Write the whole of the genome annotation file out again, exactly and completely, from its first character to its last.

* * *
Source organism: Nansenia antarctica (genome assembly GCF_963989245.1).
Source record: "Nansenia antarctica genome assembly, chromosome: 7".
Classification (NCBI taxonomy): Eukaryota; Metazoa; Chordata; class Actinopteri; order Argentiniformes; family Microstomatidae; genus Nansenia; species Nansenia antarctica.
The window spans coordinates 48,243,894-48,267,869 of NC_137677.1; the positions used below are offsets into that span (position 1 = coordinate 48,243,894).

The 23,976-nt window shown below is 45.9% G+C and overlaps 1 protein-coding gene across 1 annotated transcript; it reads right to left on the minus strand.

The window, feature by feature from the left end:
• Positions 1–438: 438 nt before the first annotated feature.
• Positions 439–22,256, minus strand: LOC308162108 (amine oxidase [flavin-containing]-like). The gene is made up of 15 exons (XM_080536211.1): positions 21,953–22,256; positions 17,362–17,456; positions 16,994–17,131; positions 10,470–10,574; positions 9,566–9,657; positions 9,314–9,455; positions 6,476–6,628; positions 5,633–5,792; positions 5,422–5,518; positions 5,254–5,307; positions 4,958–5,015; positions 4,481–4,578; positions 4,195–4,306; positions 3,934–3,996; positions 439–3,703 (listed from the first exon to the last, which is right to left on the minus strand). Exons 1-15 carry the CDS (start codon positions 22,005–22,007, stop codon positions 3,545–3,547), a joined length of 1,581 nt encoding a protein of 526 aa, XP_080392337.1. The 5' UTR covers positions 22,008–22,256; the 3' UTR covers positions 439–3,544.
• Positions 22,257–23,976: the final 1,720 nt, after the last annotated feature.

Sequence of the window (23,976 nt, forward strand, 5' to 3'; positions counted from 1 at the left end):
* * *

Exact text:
Source organism: Nansenia antarctica (genome assembly GCF_963989245.1).
Source record: "Nansenia antarctica genome assembly, chromosome: 7".
Classification (NCBI taxonomy): Eukaryota; Metazoa; Chordata; class Actinopteri; order Argentiniformes; family Microstomatidae; genus Nansenia; species Nansenia antarctica.
The window spans coordinates 48,243,894-48,267,869 of NC_137677.1; the positions used below are offsets into that span (position 1 = coordinate 48,243,894).

The 23,976-nt window shown below is 45.9% G+C and overlaps 1 protein-coding gene across 1 annotated transcript; it reads right to left on the minus strand.

The window, feature by feature from the left end:
• Positions 1–438: 438 nt before the first annotated feature.
• Positions 439–22,256, minus strand: LOC308162108 (amine oxidase [flavin-containing]-like). The gene is made up of 15 exons (XM_080536211.1): positions 21,953–22,256; positions 17,362–17,456; positions 16,994–17,131; positions 10,470–10,574; positions 9,566–9,657; positions 9,314–9,455; positions 6,476–6,628; positions 5,633–5,792; positions 5,422–5,518; positions 5,254–5,307; positions 4,958–5,015; positions 4,481–4,578; positions 4,195–4,306; positions 3,934–3,996; positions 439–3,703 (listed from the first exon to the last, which is right to left on the minus strand). Exons 1-15 carry the CDS (start codon positions 22,005–22,007, stop codon positions 3,545–3,547), a joined length of 1,581 nt encoding a protein of 526 aa, XP_080392337.1. The 5' UTR covers positions 22,008–22,256; the 3' UTR covers positions 439–3,544.
• Positions 22,257–23,976: the final 1,720 nt, after the last annotated feature.

Sequence of the window (23,976 nt, forward strand, 5' to 3'; positions counted from 1 at the left end):